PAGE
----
It seems my Twitter posts about being able to run on-premises workloads brokered by Windows Virtual Desktop (WVD), an Azure offering, caused quite a stir. So far it has been a great, vivid discussion with the community.
As many asked how was this possible and how this was done, here we are, with this blog post.
Before I explain how that is done and what you need in place, I need to emphasize that running certain things on-premises DO violate Microsoft’s EULA/Licensing Agreements. As I am no licensing expert or a lawyer, please take that into consideration. Of course, certain things are well-known (i.e. running Windows 10 multi-user on-premises for production workloads – that does violate the licensing agreement). Others, not so much. At this point, no one was able to point out if running Windows Server or Windows 10 single-user on-premises brokered by WVD violates the agreement.
With that in mind, how is this done? It is actually quite simple. There are some pre-requisites as expected:
- You need a site-to-site VPN to Azure in place.
- You need your AD in sync with AAD.
Once you do have that in place, it is just a matter of creating empty host pools within WVD and using the registration key (‘token’) on your on-premises workloads.
The step-by-step process is like this:
- Create a new host pool within WVD and do not create any VMs. Choose the appropriate type (like pooled, personal) of course.
- Within the host pool overview, get the ‘Registration key’.
- Now on your on-premises VMs (let’s say you created five Windows Server 2019 VMs), you must install the WVD Bootloader and the WVD Agent. Once the agent install starts it will ask for the token. Paste the ‘Registration key’ there and finish installing.
- Reboot the VMs. Within the Azure Portal you will see your VMs as ‘Available’ after a while (it will probably show ‘Upgrading’ at one stage as Microsoft upgrades the WVD components on your VMs).
- All you need to do then is to create an ‘Application group’ and associate it with a ‘Workspace’ (within WVD). Do not forget the proper assignments (which user gets access to that AG). Once you do that, the users will be able to see whatever you gave them access to (i.e. RemoteApp vs Full Desktop), exactly like they would see with Azure hosted workloads.
- As expected, certain details about your workload will NOT be available as WVD does expect these to be running on Azure in order to retrieve information, as seen below:
- As Denis pointed out, certain things like diagnostics are also gone if your workloads are on-prem. And that is fine from a learning standpoint as you can indeed run some on Azure to learn about that. Now, If you look into the registry of the VMs where the agents are loaded, you can see it references the IDs for all that (subscription, VM, etc) and as these VMs are not on Azure, it cannot retrieve that. But all this works and I must say it works perfectly.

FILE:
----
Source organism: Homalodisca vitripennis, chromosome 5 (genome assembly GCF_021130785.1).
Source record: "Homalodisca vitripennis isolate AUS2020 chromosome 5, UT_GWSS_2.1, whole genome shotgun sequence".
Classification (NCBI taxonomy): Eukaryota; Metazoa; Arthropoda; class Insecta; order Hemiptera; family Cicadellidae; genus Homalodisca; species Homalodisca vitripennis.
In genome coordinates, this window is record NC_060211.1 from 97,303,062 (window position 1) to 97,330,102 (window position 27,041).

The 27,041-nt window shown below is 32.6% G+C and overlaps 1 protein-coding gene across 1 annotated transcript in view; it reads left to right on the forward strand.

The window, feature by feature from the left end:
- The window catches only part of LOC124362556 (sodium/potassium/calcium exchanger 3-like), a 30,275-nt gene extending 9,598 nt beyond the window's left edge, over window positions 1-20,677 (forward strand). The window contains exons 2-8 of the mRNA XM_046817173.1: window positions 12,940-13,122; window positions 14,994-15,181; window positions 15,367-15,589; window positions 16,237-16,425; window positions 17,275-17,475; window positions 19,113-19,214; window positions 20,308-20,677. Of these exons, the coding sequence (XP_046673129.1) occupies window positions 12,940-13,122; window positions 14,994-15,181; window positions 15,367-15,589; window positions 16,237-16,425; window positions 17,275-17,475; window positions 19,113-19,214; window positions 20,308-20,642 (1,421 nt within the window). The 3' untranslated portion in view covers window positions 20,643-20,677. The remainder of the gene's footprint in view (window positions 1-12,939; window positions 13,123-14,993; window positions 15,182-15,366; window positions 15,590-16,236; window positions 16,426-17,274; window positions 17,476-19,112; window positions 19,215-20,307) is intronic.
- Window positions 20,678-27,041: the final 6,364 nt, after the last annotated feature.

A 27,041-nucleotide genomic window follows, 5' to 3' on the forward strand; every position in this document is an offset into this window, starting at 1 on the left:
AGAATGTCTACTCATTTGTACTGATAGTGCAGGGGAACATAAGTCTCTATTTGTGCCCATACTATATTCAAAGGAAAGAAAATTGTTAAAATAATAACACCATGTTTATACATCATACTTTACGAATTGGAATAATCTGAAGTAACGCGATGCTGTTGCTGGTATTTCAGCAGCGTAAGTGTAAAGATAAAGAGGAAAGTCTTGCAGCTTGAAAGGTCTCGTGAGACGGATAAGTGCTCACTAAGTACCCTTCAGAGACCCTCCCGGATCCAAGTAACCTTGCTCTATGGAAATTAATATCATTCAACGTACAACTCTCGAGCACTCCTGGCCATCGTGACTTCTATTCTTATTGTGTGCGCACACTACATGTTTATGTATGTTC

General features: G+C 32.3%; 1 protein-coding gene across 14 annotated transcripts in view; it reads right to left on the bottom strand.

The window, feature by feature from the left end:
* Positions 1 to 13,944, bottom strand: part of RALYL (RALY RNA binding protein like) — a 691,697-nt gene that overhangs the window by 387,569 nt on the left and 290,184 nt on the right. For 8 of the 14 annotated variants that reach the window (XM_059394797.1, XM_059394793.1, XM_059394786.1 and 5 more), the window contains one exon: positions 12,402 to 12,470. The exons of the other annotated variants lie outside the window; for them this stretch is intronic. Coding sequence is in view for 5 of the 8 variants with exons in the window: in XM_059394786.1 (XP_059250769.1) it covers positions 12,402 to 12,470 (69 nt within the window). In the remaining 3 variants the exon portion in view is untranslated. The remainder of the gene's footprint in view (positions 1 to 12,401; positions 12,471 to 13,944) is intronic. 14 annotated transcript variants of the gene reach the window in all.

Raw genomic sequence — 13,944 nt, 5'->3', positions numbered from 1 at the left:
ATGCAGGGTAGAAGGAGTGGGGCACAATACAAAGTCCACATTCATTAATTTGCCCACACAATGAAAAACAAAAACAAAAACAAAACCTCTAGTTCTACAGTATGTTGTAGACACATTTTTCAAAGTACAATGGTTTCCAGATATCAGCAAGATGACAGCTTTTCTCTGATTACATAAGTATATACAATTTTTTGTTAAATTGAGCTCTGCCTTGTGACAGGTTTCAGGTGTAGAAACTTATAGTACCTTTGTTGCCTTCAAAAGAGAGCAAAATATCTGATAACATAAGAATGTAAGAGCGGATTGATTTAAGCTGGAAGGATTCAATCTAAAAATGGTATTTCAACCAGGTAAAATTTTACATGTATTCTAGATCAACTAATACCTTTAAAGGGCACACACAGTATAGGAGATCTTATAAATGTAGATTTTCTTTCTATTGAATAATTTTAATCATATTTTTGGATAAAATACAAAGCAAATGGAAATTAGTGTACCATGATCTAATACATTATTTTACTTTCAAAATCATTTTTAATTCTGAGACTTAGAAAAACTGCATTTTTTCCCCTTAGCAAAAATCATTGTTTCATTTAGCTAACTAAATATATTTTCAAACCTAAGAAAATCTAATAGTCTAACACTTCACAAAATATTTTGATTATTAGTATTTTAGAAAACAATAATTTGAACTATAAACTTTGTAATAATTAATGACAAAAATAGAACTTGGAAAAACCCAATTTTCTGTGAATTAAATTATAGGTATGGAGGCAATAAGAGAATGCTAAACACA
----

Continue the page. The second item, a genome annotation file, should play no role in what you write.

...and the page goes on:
Now the question is why do this? There are several extremely valid reasons:
- For people willing to learn, Azure does get you free trial accounts but these are severely limited (with very low quotas – for example you will not be able to run more than like 3 VMs in total as the vCPU count may go over the quota). This forces you to go for a ‘Pay-as-you-go’ subscription and as expected, you will have to pay for compute costs. Moving all the workloads to your own on-premises lab, this cost disappears and you can actually test all sorts of different loads on multiple VMs, as many as you want and/or your lab hardware supports. At virtually zero costs.
- For real production environments (again this may NOT be legal), chances are a ton of your data (files/databases) are on-premises. Being able to run the workloads where the data is gives you MUCH better performance and reduces costs as all the data does not have to traverse the site-to-site VPN connection.
- Comparisons. This gives you a very simple and great way to compare workloads running on Azure with workloads running on-premises, brokered by the SAME infrastructure (eliminating unknowns in that respect). You can for example have a database on-prem and on Azure, with your workloads on both. Users can then connect to published resources on both and see side-by-side how an app performs on the on-prem host pool accessing the on-prem data versus the Azure host pool accessing the Azure hosted data. All with the same brokering.
On top of that I tested a script that monitors load on my on-prem VMs in a host pool and once it reaches a certain number it then powers on additional VMs on Azure, part of the same host pool (as this DOES work – your host pool CAN be hybrid).
The only thing I could not test, as I do not have a physical PC that is domain-joined to my lab to do this, is being able to access it remotely like ‘Remote PC’. I am 99.9% sure if the PC is indeed domain joined, it will work perfectly as I did test loading the bootloader/agent on my Surface Pro 7 and as expected it did register with the host pool. The issue is, it is not domain-joined and then the agent upgrade/registration fails at one point. If this works as expected, you do open up another scenario that would be to provide users access to their own PCs at the office, using WVD (a great scenario especially now during the COVID-19 pandemic).
Why Microsoft does not consider these as very valid scenarios and more than that, use cases that would greatly benefit customers is beyond me. All I can hope is that they are listening and after seeing this and the Twitter discussions they take this into serious consideration.
I hope Microsoft sees this post as a favor during COVID-19 as I am actually reducing the load on Azure, helping with the capacity issues we have experienced.
Happy on-prem WVD testing folks.
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